As such, the SOMA Fox Running Club doesn’t put on events that other organizations are already doing, such as the turkey trots hosted by the Seth Boyden Elementary School PTA and D&I Fitness.
Instead, the group hosts quirky runs. In April, they organized the
second annual One Hour Fox Run (how far can you run or walk in an hour?); come December, there will be the club’s ever-popular Cookie Run, on a route that goes past the homes of volunteers who supply goodies.
The group also holds unofficial art runs, where runners can use their running trackers, such as Garmin or Strava, to map routes along neighborhood streets that spell out words like “SOMA Love,” “BLM” or “MLK” – or show up to cheer (or run!) in full-body Fox onesies.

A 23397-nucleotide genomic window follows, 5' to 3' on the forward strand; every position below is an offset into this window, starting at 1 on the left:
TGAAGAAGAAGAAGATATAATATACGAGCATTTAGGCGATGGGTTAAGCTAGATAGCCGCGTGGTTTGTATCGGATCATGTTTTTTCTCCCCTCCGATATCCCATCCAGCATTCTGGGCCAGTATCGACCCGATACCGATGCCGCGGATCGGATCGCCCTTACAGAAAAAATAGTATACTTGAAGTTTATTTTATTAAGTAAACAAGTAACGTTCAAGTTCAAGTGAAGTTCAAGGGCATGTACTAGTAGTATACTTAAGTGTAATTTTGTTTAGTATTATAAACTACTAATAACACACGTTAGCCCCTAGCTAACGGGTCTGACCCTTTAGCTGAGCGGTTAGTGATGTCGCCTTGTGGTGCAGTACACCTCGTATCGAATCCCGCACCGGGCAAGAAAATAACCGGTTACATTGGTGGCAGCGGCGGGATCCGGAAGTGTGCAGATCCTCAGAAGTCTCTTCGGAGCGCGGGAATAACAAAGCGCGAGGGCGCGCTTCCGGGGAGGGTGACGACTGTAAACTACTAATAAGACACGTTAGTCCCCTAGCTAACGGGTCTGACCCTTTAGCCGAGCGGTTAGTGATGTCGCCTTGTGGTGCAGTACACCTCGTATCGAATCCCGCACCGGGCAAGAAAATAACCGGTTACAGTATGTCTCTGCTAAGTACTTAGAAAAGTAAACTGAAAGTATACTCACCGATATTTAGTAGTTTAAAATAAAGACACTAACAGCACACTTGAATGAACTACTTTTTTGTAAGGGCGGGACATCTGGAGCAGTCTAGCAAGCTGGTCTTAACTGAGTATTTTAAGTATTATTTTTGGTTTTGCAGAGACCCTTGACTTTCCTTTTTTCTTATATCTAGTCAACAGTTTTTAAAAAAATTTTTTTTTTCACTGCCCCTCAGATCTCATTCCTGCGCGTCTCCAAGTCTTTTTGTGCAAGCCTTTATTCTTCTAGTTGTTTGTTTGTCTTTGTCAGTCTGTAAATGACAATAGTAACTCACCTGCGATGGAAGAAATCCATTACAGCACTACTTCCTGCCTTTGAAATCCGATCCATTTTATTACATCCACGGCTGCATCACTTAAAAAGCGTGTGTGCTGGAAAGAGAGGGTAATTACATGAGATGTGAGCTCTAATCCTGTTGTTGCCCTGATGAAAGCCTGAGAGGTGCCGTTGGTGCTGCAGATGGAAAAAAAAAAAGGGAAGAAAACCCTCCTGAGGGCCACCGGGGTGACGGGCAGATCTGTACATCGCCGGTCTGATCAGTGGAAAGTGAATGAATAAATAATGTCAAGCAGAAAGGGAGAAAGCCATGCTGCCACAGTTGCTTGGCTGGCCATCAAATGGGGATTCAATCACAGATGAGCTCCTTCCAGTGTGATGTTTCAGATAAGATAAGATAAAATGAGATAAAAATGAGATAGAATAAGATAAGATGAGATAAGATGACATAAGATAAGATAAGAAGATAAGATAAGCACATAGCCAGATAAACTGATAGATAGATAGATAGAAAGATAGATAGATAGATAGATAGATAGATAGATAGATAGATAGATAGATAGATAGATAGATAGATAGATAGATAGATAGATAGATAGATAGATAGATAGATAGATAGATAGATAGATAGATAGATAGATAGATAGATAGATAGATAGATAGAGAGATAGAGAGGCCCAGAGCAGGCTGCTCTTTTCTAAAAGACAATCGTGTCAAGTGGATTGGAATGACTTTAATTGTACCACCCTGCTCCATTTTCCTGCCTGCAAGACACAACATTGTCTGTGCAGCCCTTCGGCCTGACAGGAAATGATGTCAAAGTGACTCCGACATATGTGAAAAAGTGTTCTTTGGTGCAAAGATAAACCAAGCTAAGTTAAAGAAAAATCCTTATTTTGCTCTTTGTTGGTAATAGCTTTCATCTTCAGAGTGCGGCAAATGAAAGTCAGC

“Our goal is not to raise money; it’s to put on events for anyone who loves running – or anyone who loves to hate running,” Lituchy said.
Still, the group has managed to donate $2,290 to MEND in the last year, according to MEND executive director Robin Peacock, who is also a SOMA Fox runner.
“Through their innovative events and community-building efforts, they have raised both funds for and awareness of our work,” Peacock said, adding, “They are just plain fun to work with, too!”
“We like to have fun,” Shiau said, laughing.
“We try to be goofy,” Lituchy clarified.
The group sponsors or encourages members to run in other local races as well: SOMA TogetheRun/Walk 5K, Newstead 5K, SOMA AAPI Run, North Jersey Pride Run, and, of course, the 10 Days of 10Ks. Beyond those races, and large-scale nearby events – such as the NYRR NYC Half on March 20 in which 30 Foxes took part – the bread and butter of the Fox Running Club is its weekly runs.